Thursday, September 29, 2011

PARIS IN THE 1920'S AND THE AMERICANS WHO FLOCKED THERE

 Ernest Hemingway, Man Ray, Picasso, F. Scott Fitzgerald, T. S. Elliot, Dali, Cole Porter, Gertrude Stein.  Why did so many of Americas best and brightest spend the better part of the 20's (and in some cases the better part of their lives) in Paris?  For some, the answer is simply because they could, but for others......  let's explore further...
After the war, many previously healthy and hopeful young men, returned home emotionally or physically changed, with little faith in their Government or hope for the future.
In America the KKK was at the height of it's power, violence was rampant due in part to organized crime thanks to prohibition, and we had a new found hunger for materialism, all of which added to the cynicism of the youth.
In Paris, rents were low, drinking was allowed, women were considered (somewhat) equal, and the art scene was welcoming.  Once a few restless artists and writers made a home there (and in many cases wrote about it) it seemed everyone who could, found their way to the art collector and writer Gertrude Stein's house in Paris.

Ernest and Hadley Hemingway in Paris
" All of you young people who served in the war...you are all a lost generation."  Gertrude Stein 

M/M F. Scott Fitzgerald

 The lost generation referred to young people who came back from WWI cynical about the future.  Many were American artists who moved to Paris and wrote about their disdain for American materialism.
Gertrude Stein (left) and her life partner Alice
 "America is my country, Paris is my home town"  Gertrude Stein
 Flappers epitomized the "lost generation".  Paris, as always, was the center of the fashion world.  The flapper style reflected women's changing role in society, which was becoming more active, involved, and equal.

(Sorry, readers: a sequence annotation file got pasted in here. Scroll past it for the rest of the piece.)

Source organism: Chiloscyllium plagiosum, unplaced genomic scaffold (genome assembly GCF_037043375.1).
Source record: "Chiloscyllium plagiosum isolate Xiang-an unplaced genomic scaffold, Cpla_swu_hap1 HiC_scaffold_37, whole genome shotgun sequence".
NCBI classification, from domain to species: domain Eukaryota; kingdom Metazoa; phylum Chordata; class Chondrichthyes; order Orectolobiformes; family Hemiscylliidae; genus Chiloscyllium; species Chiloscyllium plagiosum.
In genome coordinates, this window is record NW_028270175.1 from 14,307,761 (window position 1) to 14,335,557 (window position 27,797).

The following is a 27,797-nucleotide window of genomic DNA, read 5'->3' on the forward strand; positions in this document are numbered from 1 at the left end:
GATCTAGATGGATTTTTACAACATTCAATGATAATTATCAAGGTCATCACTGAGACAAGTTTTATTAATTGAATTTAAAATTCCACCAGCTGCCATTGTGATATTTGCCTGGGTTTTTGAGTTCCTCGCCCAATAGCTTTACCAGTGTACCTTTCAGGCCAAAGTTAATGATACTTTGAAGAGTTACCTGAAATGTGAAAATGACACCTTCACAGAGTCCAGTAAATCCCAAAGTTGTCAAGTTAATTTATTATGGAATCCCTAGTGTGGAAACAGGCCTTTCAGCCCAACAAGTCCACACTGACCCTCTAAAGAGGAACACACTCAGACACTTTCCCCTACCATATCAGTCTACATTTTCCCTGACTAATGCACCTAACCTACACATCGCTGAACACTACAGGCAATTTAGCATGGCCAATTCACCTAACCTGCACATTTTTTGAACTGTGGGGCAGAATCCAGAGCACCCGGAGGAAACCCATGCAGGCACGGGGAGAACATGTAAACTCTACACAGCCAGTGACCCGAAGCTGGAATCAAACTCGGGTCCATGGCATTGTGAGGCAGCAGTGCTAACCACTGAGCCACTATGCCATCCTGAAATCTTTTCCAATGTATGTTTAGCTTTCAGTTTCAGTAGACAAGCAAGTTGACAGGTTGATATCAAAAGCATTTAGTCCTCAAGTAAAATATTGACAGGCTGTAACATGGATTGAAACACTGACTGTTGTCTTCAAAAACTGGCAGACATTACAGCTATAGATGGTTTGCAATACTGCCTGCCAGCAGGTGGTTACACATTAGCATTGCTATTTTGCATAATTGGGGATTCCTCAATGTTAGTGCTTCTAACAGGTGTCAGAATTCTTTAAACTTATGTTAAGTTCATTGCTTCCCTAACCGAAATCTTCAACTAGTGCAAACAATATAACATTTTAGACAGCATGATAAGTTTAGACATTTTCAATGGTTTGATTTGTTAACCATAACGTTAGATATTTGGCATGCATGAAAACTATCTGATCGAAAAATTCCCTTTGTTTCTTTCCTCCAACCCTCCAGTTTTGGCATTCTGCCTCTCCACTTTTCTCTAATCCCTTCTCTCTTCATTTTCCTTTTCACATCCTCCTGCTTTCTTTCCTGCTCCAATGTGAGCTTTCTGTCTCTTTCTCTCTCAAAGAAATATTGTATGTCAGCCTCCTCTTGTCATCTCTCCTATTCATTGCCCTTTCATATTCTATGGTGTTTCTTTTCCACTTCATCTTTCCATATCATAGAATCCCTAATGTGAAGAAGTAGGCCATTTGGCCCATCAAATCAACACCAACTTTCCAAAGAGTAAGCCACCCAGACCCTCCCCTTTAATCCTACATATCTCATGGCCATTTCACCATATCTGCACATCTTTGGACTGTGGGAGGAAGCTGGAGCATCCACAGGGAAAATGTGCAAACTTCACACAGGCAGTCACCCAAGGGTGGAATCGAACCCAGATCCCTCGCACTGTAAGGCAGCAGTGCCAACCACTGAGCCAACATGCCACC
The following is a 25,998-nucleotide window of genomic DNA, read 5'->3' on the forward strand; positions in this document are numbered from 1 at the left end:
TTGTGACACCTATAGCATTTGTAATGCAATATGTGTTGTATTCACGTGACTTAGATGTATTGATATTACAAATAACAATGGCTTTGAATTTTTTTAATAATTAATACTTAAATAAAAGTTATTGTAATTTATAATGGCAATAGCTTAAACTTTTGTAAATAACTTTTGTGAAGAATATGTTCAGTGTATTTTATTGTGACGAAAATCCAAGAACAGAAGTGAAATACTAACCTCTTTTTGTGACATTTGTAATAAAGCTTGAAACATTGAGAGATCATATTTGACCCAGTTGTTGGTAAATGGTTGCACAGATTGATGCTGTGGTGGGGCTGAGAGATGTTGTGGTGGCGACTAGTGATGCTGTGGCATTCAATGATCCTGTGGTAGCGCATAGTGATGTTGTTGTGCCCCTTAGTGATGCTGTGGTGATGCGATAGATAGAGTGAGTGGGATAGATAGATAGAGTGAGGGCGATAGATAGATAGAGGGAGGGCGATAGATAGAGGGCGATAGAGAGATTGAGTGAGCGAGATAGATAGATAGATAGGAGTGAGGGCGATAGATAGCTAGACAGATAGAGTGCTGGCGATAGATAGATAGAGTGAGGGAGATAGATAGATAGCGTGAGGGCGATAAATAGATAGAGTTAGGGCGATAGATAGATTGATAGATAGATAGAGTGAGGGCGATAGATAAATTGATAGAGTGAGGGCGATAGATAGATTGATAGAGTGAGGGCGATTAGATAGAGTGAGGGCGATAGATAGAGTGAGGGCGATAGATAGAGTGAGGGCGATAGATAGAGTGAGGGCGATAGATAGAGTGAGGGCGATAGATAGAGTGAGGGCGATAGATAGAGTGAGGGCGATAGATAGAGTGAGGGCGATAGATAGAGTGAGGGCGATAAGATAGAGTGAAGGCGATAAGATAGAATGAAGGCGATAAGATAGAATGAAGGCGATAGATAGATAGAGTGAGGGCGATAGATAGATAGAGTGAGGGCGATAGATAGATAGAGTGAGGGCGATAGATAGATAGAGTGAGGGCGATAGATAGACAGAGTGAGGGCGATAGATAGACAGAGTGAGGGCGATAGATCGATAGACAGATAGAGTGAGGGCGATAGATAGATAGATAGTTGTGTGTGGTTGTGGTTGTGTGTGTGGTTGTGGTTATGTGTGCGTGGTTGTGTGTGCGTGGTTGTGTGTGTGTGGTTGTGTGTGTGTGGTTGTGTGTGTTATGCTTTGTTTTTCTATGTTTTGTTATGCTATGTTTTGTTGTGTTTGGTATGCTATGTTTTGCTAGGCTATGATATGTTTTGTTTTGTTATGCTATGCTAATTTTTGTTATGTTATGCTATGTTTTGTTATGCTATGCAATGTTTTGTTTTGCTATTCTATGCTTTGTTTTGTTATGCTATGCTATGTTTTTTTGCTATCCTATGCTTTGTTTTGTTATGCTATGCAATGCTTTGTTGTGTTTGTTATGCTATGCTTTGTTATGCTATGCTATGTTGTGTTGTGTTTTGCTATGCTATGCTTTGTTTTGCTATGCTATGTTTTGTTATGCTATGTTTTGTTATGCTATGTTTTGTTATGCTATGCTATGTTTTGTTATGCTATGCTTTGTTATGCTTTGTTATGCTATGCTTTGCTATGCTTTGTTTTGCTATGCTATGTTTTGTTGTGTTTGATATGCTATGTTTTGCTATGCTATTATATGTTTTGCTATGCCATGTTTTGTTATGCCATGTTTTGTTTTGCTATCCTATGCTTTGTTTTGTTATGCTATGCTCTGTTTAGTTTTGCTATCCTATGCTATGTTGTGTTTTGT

"Flappers loved to flirt, bob their hair, put on their choicest pair of earrings, and a great deal of audacity and rouge, and go into battle."  Zelda Fitzgerald

Picasso's art studio in Paris
 1924 was "the summer of a thousand parties."  F. S. Fitzgerald
Gertrude Stein's house in Paris
 "Paris was always worth it"  Hemingway
 One cannot discuss Paris during the 1920's without including the singer and erotic dancer Josephine Baker.  "La Baker" was an African American, probably of mixed race, who left America for Paris after encountering racism and censorship.  By comparison, the jazz age in Paris was exotic, sensual and inviting for African American entertainers.
Hemingway, Gertrude Stein and Picasso were all fans of Josephine Baker.
Due to the rampant racism and the powerful presence of the KKK, Josephine Baker renounced her American citizenship and eventually married a Frenchman and became a french citizen.




 "Surely the day will come when color means nothing more than the skin tone, when religion is seen uniquely as a way to speak one's soul; when birth places have the weight of a throw of the dice and all men are born free, when understanding breeds love and brotherhood."  Josephine Baker
Amen sister.
Have a beautiful day.
YANCEY

4 comments:

Leslie R. said...

Love this post! A Moveable Feast is one of my favorite books, and I really liked Woody Allen's take in Midnight in Paris.

Braxton and Yancey said...

Leslie,
A Movable Feast is a family favorite of ours, all four of us have read and loved it. Braxton and I agree that Midnight in Paris is our new favorite movie - can't wait to see it again!

Louis Shalako said...

Excellent photos. I'm currently writing and researching a mystery novel set in Paris, 1926. Thank you!

Braxton and Yancey said...

Louis,
Happy to have been a help. Thanks for stopping by and good luck with your novel.
yancey

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